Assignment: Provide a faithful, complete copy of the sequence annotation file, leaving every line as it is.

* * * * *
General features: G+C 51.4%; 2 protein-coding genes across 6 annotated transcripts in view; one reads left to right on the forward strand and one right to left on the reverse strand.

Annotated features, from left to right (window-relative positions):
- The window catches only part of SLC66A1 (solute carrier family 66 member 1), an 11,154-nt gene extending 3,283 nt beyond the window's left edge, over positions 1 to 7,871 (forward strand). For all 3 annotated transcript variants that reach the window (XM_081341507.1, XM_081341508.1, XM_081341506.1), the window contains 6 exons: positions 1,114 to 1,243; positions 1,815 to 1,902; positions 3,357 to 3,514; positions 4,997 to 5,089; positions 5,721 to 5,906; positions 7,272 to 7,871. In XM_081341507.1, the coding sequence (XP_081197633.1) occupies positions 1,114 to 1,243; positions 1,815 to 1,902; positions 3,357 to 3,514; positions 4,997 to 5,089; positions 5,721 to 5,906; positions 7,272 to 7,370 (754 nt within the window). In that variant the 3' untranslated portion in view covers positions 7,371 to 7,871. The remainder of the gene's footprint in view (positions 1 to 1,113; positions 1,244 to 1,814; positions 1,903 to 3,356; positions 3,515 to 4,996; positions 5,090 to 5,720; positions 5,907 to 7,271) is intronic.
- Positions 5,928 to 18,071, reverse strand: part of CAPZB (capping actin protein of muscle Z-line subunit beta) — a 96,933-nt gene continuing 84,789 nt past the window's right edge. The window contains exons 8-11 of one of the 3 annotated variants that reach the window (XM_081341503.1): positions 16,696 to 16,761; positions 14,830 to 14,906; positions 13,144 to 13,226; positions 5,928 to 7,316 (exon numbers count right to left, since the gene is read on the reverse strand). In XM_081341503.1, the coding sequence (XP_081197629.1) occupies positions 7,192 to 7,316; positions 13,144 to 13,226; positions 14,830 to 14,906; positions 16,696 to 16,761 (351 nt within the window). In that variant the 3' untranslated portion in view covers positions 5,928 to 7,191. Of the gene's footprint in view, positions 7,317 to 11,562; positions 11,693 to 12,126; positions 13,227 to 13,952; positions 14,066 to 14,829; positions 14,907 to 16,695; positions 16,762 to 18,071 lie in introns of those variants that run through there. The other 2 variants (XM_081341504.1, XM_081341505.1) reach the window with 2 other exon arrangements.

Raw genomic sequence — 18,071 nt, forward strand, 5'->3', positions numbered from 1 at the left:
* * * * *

General features: G+C 51.4%; 2 protein-coding genes across 6 annotated transcripts in view; one reads left to right on the forward strand and one right to left on the reverse strand.

Annotated features, from left to right (window-relative positions):
- The window catches only part of SLC66A1 (solute carrier family 66 member 1), an 11,154-nt gene extending 3,283 nt beyond the window's left edge, over positions 1 to 7,871 (forward strand). For all 3 annotated transcript variants that reach the window (XM_081341507.1, XM_081341508.1, XM_081341506.1), the window contains 6 exons: positions 1,114 to 1,243; positions 1,815 to 1,902; positions 3,357 to 3,514; positions 4,997 to 5,089; positions 5,721 to 5,906; positions 7,272 to 7,871. In XM_081341507.1, the coding sequence (XP_081197633.1) occupies positions 1,114 to 1,243; positions 1,815 to 1,902; positions 3,357 to 3,514; positions 4,997 to 5,089; positions 5,721 to 5,906; positions 7,272 to 7,370 (754 nt within the window). In that variant the 3' untranslated portion in view covers positions 7,371 to 7,871. The remainder of the gene's footprint in view (positions 1 to 1,113; positions 1,244 to 1,814; positions 1,903 to 3,356; positions 3,515 to 4,996; positions 5,090 to 5,720; positions 5,907 to 7,271) is intronic.
- Positions 5,928 to 18,071, reverse strand: part of CAPZB (capping actin protein of muscle Z-line subunit beta) — a 96,933-nt gene continuing 84,789 nt past the window's right edge. The window contains exons 8-11 of one of the 3 annotated variants that reach the window (XM_081341503.1): positions 16,696 to 16,761; positions 14,830 to 14,906; positions 13,144 to 13,226; positions 5,928 to 7,316 (exon numbers count right to left, since the gene is read on the reverse strand). In XM_081341503.1, the coding sequence (XP_081197629.1) occupies positions 7,192 to 7,316; positions 13,144 to 13,226; positions 14,830 to 14,906; positions 16,696 to 16,761 (351 nt within the window). In that variant the 3' untranslated portion in view covers positions 5,928 to 7,191. Of the gene's footprint in view, positions 7,317 to 11,562; positions 11,693 to 12,126; positions 13,227 to 13,952; positions 14,066 to 14,829; positions 14,907 to 16,695; positions 16,762 to 18,071 lie in introns of those variants that run through there. The other 2 variants (XM_081341504.1, XM_081341505.1) reach the window with 2 other exon arrangements.

Raw genomic sequence — 18,071 nt, forward strand, 5'->3', positions numbered from 1 at the left: